The SEC receptor recognizes a pentapeptide neodomain of α1-antitrypsin-protease complexes

G. Joslin, R. J. Fallon, J. Bullock, S. P. Adams, D. H. Perlmutter

Research output: Contribution to journalArticle

89 Scopus citations

Abstract

Formation of the covalently stablized α1-antitrypsin (α1-AT)-neutrophil elastase complex, the archetype of serpin-enzyme complexes, results in a structurally rearranged α1-AT molecule that possesses chemo-attractant activities, mediates an increase in synthesis of α1-AT by mononuclear phagocytes and hepatocytes, and is more rapidly cleared from the circulation than is the native α1-AT molecule. We have recently identified an abundant, high affinity cell surface receptor on human hepatoma HepG2 cells and human monocytes that binds α1-AT-elastase complexes, mediates endocytosis and lysosomal degradation of α1-AT-elastase complexes, and induces an increase in synthesis of α1-AT. We have referred to this receptor as the serpin-enzyme complex, or SEC, receptor because it also recognizes complexes of serpins antithrombin III, α1-antichymotrypsin, and C1 inhibitor with their cognate enzymes. In the current study, we show that a pentapeptide domain in the carboxyl terminal fragment of α1-AT (amino acids 370-374, FVFLM) is sufficient for binding to the SEC receptor. A synthetic analog of this pentapeptide (peptide 105C, FVYLI) blocks binding and internalization of α1-AT-125I-trypsin complexes by HepG2 cells. 125I-peptide 105C binds specifically and saturably to HepG2 cells, and its binding is blocked by α1-AT-trypsin or α1-AT-elastase complexes. Alterations of this sequence introduced into synthetic peptides (mutations, deletions, or scrambling) demonstrate that binding of the pentapeptide domain is sequence-specific. Comparisons with the sequences of other serpins in the corresponding region indicate that this pentapeptide neodomain is highly conserved.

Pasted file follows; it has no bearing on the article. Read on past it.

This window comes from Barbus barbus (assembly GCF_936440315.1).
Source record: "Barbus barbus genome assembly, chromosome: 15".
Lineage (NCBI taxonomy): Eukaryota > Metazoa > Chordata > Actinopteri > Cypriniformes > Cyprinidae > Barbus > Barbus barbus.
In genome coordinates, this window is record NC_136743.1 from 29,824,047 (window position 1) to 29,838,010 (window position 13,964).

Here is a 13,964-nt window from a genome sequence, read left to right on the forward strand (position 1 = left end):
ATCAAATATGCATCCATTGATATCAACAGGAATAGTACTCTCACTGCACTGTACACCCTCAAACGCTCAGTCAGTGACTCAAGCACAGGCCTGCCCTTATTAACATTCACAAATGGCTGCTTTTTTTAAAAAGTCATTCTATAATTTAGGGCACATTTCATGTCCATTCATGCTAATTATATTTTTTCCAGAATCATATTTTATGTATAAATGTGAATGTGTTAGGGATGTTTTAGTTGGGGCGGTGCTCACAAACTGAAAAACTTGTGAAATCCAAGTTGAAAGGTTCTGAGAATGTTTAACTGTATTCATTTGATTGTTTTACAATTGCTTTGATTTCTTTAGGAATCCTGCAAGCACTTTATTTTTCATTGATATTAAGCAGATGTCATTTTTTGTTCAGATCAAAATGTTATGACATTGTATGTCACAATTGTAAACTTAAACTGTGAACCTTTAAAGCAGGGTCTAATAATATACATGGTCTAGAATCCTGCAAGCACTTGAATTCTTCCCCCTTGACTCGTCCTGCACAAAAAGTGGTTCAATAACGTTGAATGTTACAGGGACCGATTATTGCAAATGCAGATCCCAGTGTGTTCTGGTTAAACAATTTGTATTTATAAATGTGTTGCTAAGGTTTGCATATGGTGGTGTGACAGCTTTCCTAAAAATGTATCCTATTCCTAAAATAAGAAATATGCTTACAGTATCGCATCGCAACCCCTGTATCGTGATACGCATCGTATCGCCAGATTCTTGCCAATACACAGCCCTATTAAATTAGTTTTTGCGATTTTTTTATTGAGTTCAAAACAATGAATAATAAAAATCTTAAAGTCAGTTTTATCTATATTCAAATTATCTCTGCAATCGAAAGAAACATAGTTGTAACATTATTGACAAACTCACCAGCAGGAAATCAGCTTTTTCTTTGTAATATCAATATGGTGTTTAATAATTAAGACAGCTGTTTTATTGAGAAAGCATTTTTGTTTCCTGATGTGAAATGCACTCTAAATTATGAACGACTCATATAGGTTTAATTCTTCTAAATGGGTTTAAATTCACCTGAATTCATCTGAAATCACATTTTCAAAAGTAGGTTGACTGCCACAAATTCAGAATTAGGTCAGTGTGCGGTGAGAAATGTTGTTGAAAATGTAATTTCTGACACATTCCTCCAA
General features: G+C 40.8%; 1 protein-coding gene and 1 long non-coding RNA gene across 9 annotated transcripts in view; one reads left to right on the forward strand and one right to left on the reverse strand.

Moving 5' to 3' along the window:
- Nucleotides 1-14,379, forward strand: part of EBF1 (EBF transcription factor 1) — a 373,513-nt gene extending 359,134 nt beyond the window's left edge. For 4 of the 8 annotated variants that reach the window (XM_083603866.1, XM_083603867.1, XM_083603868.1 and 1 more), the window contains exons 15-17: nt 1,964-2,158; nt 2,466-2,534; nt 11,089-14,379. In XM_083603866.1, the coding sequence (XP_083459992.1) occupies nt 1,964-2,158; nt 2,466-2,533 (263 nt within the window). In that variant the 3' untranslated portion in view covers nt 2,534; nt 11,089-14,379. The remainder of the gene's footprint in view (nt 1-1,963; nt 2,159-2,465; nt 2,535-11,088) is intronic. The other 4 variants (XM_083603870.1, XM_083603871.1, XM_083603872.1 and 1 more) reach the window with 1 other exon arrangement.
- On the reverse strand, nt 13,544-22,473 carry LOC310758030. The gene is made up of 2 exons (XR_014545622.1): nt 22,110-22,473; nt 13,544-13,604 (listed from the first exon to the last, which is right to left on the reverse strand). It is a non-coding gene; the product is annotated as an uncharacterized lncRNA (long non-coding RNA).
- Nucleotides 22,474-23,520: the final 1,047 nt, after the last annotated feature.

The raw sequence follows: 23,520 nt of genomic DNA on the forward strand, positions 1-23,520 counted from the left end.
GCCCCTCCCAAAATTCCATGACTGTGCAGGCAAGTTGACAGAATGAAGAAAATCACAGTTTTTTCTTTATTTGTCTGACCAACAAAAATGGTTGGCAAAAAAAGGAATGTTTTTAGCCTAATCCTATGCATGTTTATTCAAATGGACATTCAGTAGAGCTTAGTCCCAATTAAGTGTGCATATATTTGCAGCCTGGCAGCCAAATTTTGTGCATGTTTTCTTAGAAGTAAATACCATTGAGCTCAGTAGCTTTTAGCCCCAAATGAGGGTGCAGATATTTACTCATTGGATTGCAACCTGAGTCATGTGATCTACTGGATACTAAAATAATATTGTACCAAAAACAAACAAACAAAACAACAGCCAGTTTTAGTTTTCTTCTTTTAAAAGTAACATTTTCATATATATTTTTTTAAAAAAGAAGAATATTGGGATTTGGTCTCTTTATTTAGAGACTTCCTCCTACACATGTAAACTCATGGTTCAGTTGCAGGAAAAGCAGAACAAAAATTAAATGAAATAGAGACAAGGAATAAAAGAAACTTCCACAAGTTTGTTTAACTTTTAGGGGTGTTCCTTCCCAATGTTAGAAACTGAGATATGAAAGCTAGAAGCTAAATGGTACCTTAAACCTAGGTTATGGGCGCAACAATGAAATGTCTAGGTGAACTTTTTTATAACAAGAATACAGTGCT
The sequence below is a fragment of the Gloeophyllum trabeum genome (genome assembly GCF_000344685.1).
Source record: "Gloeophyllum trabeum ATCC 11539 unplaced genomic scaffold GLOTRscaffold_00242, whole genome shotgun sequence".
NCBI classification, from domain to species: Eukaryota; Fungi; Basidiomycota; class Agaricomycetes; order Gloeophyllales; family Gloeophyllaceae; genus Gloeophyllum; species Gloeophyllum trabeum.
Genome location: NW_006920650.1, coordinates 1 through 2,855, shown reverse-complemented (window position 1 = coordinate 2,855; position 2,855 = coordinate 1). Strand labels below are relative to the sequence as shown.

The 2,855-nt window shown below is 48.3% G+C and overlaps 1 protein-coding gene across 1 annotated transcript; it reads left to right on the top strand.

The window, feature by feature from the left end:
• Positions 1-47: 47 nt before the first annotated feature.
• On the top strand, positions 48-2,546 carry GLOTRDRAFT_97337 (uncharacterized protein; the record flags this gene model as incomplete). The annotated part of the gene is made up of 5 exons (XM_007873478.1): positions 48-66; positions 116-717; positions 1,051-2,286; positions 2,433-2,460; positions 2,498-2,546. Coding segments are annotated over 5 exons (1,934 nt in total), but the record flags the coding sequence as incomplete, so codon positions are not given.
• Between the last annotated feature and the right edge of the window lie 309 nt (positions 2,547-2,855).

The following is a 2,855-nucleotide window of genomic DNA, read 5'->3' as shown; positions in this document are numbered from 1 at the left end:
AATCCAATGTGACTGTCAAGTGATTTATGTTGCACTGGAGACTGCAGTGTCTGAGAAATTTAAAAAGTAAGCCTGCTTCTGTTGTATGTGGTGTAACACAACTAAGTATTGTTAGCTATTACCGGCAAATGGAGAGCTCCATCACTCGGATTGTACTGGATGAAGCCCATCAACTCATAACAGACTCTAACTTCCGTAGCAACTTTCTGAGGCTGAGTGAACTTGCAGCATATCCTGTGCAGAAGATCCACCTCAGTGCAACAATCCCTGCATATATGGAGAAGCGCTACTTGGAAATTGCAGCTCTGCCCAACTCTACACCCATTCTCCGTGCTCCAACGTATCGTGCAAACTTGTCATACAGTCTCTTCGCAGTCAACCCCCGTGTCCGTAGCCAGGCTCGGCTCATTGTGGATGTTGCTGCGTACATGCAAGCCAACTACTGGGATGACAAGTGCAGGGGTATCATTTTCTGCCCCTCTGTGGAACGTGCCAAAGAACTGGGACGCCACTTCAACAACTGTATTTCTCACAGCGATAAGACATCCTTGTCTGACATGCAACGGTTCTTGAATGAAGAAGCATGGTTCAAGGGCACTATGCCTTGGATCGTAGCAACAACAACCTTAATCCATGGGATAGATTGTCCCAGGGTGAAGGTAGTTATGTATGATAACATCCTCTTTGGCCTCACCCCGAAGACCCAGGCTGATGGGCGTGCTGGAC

Original languageEnglish
Pages (from-to)11282-11288
Number of pages7
JournalJournal of Biological Chemistry
Volume266
Issue number17
StatePublished - Sep 6 1991

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